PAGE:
I've suggested (& published in 15 journal papers) a new theory called quantised inertia (or MiHsC) that assumes that inertia is caused by relativistic horizons damping quantum fields. It predicts galaxy rotation, cosmic acceleration & the emdrive without any dark stuff or adjustment.
My Plymouth University webpage is here, I've written a book called Physics from the Edge and I'm on twitter as @memcculloch

Tuesday, 28 January 2014

Conservation of Energy+Mass+Information?


Here's an attempt to put MiHsC in context. A long time ago Galileo performed carefully timed experiments rolling balls down inclined planes and found that as height was lost, speed was gained in a particular way. This was later modeled using two interchangable kinds of energy: kinetic (speed) and potential (height) and their sum was found to be nearly conserved: PE + KE = constant (some energy leaks to smaller scales as friction, and that is where thermodynamics appears). Then Einstein explosively predicted that one can convert a tiny bit of mass to lots of energy, and reversewise (E=mc^2) so that now mass-energy was conserved: mass + energy = constant. What I think MiHsC is telling us, is that what is actually conserved is:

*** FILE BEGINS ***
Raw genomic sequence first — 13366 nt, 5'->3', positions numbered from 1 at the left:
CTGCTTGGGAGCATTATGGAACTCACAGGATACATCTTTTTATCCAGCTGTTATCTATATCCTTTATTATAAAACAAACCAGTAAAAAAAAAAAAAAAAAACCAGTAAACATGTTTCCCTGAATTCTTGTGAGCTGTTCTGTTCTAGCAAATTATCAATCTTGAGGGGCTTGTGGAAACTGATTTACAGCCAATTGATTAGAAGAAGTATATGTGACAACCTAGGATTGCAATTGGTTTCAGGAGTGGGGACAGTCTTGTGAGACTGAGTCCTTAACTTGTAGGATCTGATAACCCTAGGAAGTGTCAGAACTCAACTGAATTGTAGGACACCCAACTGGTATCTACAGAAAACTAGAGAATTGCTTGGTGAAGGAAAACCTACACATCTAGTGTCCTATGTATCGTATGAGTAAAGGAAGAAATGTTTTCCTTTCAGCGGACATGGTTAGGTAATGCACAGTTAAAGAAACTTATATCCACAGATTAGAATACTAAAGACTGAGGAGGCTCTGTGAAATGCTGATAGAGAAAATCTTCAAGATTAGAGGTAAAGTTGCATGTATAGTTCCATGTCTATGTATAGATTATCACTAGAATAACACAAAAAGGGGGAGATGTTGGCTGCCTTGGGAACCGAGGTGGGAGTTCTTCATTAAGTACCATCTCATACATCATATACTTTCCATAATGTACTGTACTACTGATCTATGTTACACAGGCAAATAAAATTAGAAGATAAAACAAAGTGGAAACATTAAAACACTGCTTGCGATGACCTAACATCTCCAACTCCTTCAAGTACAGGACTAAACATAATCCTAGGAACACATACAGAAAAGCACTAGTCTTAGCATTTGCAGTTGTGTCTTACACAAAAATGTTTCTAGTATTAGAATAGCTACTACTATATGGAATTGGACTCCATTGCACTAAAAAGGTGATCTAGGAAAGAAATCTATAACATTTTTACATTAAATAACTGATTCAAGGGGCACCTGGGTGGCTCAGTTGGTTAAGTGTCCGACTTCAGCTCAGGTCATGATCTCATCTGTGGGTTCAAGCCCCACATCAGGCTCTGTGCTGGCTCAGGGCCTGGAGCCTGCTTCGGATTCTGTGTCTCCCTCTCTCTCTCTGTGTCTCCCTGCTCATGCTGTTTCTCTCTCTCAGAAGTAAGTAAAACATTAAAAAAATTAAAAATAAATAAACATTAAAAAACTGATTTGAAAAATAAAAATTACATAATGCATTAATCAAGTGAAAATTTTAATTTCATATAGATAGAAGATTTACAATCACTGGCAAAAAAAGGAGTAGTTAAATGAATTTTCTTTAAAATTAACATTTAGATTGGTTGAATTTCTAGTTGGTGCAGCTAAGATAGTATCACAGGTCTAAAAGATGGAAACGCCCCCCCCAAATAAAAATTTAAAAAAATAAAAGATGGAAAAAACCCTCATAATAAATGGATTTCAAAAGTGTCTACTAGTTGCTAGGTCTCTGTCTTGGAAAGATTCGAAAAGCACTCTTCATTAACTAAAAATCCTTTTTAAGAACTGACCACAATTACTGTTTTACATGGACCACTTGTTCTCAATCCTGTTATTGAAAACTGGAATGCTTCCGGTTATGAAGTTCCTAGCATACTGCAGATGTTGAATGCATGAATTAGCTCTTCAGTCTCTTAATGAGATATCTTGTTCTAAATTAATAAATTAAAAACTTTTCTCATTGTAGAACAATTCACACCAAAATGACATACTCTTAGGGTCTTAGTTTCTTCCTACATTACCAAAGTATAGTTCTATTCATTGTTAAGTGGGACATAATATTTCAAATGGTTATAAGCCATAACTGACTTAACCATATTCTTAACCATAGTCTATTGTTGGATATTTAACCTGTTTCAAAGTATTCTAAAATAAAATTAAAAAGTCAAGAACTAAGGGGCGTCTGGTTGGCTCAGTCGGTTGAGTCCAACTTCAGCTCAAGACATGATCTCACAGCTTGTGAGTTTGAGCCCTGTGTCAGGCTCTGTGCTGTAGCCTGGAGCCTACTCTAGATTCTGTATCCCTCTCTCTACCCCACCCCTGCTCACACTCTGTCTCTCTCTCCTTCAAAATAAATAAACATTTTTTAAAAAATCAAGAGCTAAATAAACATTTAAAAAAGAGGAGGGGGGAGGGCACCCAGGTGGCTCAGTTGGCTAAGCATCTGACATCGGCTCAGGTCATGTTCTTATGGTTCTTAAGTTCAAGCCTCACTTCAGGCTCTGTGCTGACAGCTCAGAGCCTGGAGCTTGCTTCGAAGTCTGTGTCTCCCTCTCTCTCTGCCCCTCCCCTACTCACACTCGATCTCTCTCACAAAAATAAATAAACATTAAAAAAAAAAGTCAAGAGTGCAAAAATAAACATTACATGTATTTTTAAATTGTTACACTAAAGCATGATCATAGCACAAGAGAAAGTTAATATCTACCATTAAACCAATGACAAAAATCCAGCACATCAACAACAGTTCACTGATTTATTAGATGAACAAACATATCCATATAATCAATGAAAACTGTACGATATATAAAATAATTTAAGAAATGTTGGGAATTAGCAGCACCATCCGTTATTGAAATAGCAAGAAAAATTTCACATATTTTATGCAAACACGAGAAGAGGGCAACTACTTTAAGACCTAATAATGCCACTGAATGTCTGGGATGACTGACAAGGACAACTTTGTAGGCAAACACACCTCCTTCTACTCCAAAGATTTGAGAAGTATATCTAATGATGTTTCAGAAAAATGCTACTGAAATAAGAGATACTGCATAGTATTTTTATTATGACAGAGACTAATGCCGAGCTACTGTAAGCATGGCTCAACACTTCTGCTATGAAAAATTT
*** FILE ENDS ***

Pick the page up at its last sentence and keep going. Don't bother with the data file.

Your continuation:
Energy + Mass + Information = constant

This sum is a 'property' consisting of energy, mass and information that you could call 'EMI', so that EMI is conserved. What might this mean for a real experiment?

Consider a ring in a cryostat, that is suddenly spun. Tajmar et al. found that a nearby gyroscope moved slightly to follow the ring, despite there being no frictional connection. MiHsC predicts this exactly, since the sudden acceleration increases the inertial mass of the gyroscope and to conserve the momentum of the gyro+ring system the gyro has to move with the ring. Can we interpret MiHsC as EMI conservation? Perhaps. When you accelerate the ring, the Rindler horizon seen by the gyroscope, which sees a mutual acceleration, comes closer to it, so it looses information about its environment (I'm not sure how to calculate this yet). To conserve EMI it must gain mass-energy, or inertial mass (this agrees qualitatively with MiHsC).

Conversely as an object's acceleration reduces as it moves away from concentrations of mass into deep space, the Rindler horizon it sees moves away and it gains information (I), so EM must be lost. Therefore inertial mass decreases and the object is more sensitive to external forces and accelerates again. The minimum acceleration of 6.7*10^-10 m/s^2 occurs when the Rindler horizon coincides with the Hubble horizon since then no more information can be gained. The thing now is to see if the maths of this idea predicts the right sort of behaviour..